Greek Migration Minister Says System For Taking in Refugees is at the Brink of Collapse

Sunday, March 26th, 2017
Last Update: 17:44

According to Rt.com Greece will cease taking back refugees under the controversial Dublin Regulation, as the country’s limited capacities to host people are already on the brink of collapse, the Greek migration minister announced in an interview.

As the European Commission pressures Athens to re-implement the Dublin Regulation – stipulating that refugees can be returned to the first EU state they arrived in – the Greek migration minister told Spiegel his country is not in a position to do so. The agreement was put on hold for Greece back in 2011 over problems in the country’s asylum system.

“Greece is already shouldering a heavy burden,” Yiannis Mouzalas, the migration minister, said.

“We accommodate 60,000 refugees… and it would be a mistake to make Greece’s burden heavier by the revival of the Dublin agreement,” he said, also adding that Germany, the primary destination for most refugees, “wants countries where refugees arrive first to bear a large portion of the burden.”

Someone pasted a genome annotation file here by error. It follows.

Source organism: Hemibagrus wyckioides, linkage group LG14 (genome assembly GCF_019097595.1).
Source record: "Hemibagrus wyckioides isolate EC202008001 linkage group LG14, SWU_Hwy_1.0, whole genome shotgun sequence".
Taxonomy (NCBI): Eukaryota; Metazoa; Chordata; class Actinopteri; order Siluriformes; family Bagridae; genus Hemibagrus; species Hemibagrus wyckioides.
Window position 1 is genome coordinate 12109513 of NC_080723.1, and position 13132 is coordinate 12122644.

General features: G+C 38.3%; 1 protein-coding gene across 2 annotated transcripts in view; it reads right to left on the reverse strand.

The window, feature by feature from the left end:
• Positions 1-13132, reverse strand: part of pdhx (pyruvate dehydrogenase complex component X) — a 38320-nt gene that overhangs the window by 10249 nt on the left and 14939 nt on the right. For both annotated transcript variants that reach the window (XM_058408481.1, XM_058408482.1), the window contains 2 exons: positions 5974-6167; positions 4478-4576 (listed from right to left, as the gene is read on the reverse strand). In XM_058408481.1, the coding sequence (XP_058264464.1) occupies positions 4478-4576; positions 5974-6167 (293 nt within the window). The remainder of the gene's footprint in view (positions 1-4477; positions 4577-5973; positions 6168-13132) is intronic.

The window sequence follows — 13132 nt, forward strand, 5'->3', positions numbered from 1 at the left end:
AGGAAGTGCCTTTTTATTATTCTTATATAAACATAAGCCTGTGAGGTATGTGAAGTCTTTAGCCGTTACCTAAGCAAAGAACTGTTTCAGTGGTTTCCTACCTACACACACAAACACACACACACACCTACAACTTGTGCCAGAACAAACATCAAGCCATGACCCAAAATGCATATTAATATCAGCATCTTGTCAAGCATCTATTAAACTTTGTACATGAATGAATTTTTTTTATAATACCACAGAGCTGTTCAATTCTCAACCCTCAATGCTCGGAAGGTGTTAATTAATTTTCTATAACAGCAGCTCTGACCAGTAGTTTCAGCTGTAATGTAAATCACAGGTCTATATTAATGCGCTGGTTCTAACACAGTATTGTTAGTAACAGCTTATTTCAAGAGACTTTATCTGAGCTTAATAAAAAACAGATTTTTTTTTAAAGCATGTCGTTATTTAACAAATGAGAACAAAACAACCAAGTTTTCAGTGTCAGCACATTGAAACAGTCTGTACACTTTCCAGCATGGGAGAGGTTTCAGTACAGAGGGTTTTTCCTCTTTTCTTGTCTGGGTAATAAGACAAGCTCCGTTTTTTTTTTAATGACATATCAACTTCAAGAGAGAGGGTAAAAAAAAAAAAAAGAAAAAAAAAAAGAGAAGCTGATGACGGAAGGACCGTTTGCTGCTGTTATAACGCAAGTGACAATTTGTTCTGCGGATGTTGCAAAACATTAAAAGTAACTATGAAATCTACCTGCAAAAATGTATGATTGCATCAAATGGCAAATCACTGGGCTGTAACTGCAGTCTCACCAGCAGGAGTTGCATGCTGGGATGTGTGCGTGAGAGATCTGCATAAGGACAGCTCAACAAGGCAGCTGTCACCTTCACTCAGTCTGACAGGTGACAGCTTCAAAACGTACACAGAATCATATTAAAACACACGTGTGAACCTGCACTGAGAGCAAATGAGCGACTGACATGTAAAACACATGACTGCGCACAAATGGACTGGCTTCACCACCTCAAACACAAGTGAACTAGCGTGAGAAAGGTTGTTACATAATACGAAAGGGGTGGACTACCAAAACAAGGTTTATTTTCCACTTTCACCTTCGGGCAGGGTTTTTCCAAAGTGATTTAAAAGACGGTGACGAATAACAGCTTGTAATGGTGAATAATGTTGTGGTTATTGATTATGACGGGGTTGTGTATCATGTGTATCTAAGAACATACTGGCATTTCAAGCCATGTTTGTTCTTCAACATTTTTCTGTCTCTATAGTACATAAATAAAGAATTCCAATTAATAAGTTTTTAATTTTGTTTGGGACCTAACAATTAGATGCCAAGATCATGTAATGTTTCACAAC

Under the Dublin Regulation, the European state where the asylum-seeker first arrives in the EU is responsible for examining an asylum claim. Refugees are fingerprinted in their first country of arrival to ensure irrefutable evidence of their entry.

Asked if Athens is ruling out implementation of the Dublin Regulation, Mouzalas answered in the affirmative, adding, “I want the Germans to understand that this is not because of political or ideological reasons, or failure to appreciate Germany’s assistance.”

“Greece simply has no capacities to cope with additional arrival of refugees,” he said. “We’ve just pulled ourselves together, so please, don’t make us falter again.”

At this stage, Mouzalas said, Greece is ready to accommodate only a small number of refugees as a symbolic gesture, showing “that we’re not opposed to the Dublin agreement.” Greece “reached its limits” and “we can’t bring in a single refugee,” he reaffirmed, appealing “to the common sense of Europe.”

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